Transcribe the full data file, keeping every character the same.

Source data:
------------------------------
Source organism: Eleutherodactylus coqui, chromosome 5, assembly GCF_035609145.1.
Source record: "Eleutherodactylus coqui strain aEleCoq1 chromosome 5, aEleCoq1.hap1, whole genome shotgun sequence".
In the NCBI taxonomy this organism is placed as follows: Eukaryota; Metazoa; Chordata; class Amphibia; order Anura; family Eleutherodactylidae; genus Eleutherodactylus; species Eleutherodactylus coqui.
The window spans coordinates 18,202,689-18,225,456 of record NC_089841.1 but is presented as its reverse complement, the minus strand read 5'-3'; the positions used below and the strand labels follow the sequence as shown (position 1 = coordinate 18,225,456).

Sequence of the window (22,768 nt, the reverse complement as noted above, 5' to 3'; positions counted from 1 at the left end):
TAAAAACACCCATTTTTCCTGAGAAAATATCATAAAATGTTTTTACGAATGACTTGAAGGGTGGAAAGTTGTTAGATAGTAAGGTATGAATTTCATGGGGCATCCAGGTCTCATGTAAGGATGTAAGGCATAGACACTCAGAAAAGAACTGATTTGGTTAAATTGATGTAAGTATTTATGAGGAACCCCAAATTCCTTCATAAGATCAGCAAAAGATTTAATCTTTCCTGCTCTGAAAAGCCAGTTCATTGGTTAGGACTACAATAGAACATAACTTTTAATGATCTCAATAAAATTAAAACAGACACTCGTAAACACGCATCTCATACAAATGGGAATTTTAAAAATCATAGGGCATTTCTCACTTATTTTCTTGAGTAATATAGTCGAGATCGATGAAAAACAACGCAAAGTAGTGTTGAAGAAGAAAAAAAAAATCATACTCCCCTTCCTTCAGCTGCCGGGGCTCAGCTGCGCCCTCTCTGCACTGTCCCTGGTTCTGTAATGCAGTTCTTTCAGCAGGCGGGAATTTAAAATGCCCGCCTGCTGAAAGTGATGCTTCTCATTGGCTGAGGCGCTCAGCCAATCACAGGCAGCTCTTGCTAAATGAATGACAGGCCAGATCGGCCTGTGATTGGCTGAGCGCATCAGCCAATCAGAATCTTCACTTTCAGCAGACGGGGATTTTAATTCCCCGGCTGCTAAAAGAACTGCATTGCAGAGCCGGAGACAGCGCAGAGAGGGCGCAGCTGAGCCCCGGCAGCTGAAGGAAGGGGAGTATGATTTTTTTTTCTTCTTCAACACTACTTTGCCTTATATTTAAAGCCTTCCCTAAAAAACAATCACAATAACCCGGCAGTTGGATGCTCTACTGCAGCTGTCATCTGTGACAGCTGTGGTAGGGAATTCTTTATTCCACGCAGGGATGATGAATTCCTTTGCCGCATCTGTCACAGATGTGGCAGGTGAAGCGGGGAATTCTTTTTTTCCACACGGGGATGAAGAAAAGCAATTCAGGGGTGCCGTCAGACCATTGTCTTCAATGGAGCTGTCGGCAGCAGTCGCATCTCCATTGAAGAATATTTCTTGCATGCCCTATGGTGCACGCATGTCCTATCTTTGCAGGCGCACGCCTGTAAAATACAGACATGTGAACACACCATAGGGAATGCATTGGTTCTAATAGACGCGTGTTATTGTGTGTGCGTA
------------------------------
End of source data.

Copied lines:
Source organism: Eleutherodactylus coqui, chromosome 5, assembly GCF_035609145.1.
Source record: "Eleutherodactylus coqui strain aEleCoq1 chromosome 5, aEleCoq1.hap1, whole genome shotgun sequence".
In the NCBI taxonomy this organism is placed as follows: Eukaryota; Metazoa; Chordata; class Amphibia; order Anura; family Eleutherodactylidae; genus Eleutherodactylus; species Eleutherodactylus coqui.
The window spans coordinates 18,202,689-18,225,456 of record NC_089841.1 but is presented as its reverse complement, the minus strand read 5'-3'; the positions used below and the strand labels follow the sequence as shown (position 1 = coordinate 18,225,456).

Sequence of the window (22,768 nt, the reverse complement as noted above, 5' to 3'; positions counted from 1 at the left end):
TAAAAACACCCATTTTTCCTGAGAAAATATCATAAAATGTTTTTACGAATGACTTGAAGGGTGGAAAGTTGTTAGATAGTAAGGTATGAATTTCATGGGGCATCCAGGTCTCATGTAAGGATGTAAGGCATAGACACTCAGAAAAGAACTGATTTGGTTAAATTGATGTAAGTATTTATGAGGAACCCCAAATTCCTTCATAAGATCAGCAAAAGATTTAATCTTTCCTGCTCTGAAAAGCCAGTTCATTGGTTAGGACTACAATAGAACATAACTTTTAATGATCTCAATAAAATTAAAACAGACACTCGTAAACACGCATCTCATACAAATGGGAATTTTAAAAATCATAGGGCATTTCTCACTTATTTTCTTGAGTAATATAGTCGAGATCGATGAAAAACAACGCAAAGTAGTGTTGAAGAAGAAAAAAAAAATCATACTCCCCTTCCTTCAGCTGCCGGGGCTCAGCTGCGCCCTCTCTGCACTGTCCCTGGTTCTGTAATGCAGTTCTTTCAGCAGGCGGGAATTTAAAATGCCCGCCTGCTGAAAGTGATGCTTCTCATTGGCTGAGGCGCTCAGCCAATCACAGGCAGCTCTTGCTAAATGAATGACAGGCCAGATCGGCCTGTGATTGGCTGAGCGCATCAGCCAATCAGAATCTTCACTTTCAGCAGACGGGGATTTTAATTCCCCGGCTGCTAAAAGAACTGCATTGCAGAGCCGGAGACAGCGCAGAGAGGGCGCAGCTGAGCCCCGGCAGCTGAAGGAAGGGGAGTATGATTTTTTTTTCTTCTTCAACACTACTTTGCCTTATATTTAAAGCCTTCCCTAAAAAACAATCACAATAACCCGGCAGTTGGATGCTCTACTGCAGCTGTCATCTGTGACAGCTGTGGTAGGGAATTCTTTATTCCACGCAGGGATGATGAATTCCTTTGCCGCATCTGTCACAGATGTGGCAGGTGAAGCGGGGAATTCTTTTTTTCCACACGGGGATGAAGAAAAGCAATTCAGGGGTGCCGTCAGACCATTGTCTTCAATGGAGCTGTCGGCAGCAGTCGCATCTCCATTGAAGAATATTTCTTGCATGCCCTATGGTGCACGCATGTCCTATCTTTGCAGGCGCACGCCTGTAAAATACAGACATGTGAACACACCATAGGGAATGCATTGGTTCTAATAGACGCGTGTTATTGTGTGTGCGTA